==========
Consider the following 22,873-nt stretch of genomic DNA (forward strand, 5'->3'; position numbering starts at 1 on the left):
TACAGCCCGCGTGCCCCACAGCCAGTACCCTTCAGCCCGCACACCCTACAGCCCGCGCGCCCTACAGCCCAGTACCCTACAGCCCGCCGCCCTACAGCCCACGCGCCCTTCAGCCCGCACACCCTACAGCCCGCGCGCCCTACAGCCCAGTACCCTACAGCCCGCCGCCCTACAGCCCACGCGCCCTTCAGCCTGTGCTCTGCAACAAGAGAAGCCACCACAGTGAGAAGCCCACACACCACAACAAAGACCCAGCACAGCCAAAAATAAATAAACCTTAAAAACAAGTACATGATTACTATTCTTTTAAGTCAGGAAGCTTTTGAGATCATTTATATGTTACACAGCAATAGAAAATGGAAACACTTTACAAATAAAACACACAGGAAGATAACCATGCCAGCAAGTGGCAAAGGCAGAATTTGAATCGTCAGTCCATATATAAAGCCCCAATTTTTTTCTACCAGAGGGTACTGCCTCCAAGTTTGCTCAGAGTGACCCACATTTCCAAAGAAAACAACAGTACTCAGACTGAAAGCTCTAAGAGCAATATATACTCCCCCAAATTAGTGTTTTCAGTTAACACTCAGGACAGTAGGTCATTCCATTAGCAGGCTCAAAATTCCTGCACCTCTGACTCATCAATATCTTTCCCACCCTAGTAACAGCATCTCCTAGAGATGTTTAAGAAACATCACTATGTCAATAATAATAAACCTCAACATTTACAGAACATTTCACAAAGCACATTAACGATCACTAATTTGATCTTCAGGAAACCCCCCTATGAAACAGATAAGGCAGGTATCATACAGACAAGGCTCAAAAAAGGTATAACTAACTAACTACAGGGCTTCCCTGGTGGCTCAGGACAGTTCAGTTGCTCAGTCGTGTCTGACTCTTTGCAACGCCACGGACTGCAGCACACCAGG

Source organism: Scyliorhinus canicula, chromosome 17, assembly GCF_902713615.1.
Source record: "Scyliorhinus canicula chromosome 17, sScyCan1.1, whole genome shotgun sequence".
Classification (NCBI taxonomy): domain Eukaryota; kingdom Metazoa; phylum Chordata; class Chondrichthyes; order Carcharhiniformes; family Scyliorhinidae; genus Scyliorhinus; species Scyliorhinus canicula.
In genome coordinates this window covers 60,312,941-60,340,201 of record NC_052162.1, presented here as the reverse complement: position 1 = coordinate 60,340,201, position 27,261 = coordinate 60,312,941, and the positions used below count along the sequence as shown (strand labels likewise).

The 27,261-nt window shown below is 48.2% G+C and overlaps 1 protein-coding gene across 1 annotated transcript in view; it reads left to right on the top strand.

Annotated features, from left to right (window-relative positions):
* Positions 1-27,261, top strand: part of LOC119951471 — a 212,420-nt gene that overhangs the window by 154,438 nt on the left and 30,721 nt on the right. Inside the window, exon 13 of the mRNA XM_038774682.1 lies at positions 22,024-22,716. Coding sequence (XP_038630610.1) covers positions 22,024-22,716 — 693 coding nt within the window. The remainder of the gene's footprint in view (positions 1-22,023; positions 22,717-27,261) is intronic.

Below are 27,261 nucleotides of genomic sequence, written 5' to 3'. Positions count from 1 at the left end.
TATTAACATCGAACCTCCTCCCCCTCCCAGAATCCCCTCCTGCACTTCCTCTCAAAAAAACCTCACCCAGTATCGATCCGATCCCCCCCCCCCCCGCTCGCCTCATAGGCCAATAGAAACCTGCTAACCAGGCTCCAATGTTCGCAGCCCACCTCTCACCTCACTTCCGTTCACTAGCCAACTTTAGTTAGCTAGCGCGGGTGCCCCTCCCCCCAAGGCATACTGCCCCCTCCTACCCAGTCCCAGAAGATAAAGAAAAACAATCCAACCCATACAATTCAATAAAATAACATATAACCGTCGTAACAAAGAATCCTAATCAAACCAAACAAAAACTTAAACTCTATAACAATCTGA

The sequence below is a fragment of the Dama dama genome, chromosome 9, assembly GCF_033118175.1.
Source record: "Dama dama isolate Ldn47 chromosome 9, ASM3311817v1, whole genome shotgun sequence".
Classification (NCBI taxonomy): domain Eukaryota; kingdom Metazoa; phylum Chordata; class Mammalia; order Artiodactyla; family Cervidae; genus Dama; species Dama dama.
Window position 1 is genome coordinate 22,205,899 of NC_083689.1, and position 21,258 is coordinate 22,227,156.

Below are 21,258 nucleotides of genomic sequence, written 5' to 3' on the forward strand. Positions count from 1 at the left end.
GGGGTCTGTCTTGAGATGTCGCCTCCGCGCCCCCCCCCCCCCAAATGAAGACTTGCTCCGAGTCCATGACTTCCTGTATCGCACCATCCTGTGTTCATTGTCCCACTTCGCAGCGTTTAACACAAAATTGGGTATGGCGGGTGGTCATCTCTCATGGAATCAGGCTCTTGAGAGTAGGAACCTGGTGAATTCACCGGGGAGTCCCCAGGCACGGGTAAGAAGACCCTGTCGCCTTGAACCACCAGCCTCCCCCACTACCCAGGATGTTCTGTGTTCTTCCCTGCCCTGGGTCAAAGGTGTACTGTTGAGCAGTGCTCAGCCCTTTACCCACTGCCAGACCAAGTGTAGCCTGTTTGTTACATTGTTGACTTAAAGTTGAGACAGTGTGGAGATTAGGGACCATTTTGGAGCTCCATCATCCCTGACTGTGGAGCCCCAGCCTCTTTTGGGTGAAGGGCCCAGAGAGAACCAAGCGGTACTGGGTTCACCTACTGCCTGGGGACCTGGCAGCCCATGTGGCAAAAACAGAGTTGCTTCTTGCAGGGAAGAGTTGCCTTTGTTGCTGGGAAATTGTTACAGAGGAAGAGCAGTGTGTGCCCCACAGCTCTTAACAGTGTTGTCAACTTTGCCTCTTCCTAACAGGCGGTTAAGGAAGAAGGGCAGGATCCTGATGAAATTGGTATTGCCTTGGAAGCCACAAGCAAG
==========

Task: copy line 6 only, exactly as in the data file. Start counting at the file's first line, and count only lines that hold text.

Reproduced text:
In genome coordinates this window covers 60,312,941-60,340,201 of record NC_052162.1, presented here as the reverse complement: position 1 = coordinate 60,340,201, position 27,261 = coordinate 60,312,941, and the positions used below count along the sequence as shown (strand labels likewise).